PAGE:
There's something about Earley's writing I find impossible to justly describe. His stories are sentimental without descending into melodrama or affectation. Your heart bleeds for each character; they live humble, ordinary lives, but Earley can infuse an ordinary life and the simplest of phrases with great poignance. After finishing the book last night, Ickie asked me about it (he read this one prior to me as well as the first), and I couldn't talk about a single scene without getting all choked up. If you're a fan of Southern literature or coming-of-age stories, you'll especially appreciate Jim the Boy and The Blue Star.

Sunday, July 6, 2008

Cultivating A Green Thumb

In the past I've been hopeless at keeping plants alive, but since moving into our new house, I've made an extra effort, and it has paid off. The previous owner was a master gardener, so all we had to do was watch our back hillside garden bloom in the spring and continue to bloom all summer (at present it's covered with yellow and orange lilies). I managed to plant impatiens and hostas in the front garden, and they have flourished.

Inspired by that small success, yesterday Ickie and I drove over to the most extensive and impressive nursery I've ever visited and bought a montmorency cherry tree for our yard as well as some potted herbs. The tree will commemorate our first year in the house as well as the summer The Kid is born. We'll be able to admire a tree full of these blooms next spring:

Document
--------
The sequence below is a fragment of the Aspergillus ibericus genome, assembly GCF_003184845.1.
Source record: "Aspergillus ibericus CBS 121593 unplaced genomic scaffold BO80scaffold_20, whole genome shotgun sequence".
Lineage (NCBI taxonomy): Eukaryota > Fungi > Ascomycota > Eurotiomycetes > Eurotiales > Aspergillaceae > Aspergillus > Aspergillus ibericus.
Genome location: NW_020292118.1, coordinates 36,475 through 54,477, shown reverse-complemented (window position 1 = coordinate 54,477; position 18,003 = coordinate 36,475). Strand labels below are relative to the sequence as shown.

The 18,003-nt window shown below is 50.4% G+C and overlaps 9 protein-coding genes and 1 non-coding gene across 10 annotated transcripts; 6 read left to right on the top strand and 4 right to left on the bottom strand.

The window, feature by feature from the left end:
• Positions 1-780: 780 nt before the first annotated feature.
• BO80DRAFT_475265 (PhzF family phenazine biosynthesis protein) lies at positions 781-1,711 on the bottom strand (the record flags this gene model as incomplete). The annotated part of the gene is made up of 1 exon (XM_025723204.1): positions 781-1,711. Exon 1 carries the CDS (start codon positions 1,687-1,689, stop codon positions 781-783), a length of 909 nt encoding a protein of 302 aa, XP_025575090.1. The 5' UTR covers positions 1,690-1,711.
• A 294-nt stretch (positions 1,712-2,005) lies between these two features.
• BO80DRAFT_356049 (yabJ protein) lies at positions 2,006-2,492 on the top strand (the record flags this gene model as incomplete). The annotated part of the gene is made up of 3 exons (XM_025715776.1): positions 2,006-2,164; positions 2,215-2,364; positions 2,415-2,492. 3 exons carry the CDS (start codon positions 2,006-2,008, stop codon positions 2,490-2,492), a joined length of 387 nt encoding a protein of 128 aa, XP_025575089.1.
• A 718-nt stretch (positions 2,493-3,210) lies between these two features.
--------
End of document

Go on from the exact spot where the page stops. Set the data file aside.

...and more importantly, a tree full of these tart cherries for pie and jam:

(Some of you know tart cherry is my favorite type of pie/jam, and I obsess about the cherry season each year.) Granted, it'll probably be several years before the tree can yield enough fruit for half a pie, and I suspect we'll need to make a concentrated effort to keep the rouge birds and squirrels from eating them, but I'm excited all the same. At the nursery I fought the inclination to buy every fruit tree in sight and turn our tiny back yard into an orchard full of apples, plums, pears, and cherries because I figure The Kid will want a bit of space for throwing a ball around without hitting one of mommy's trees.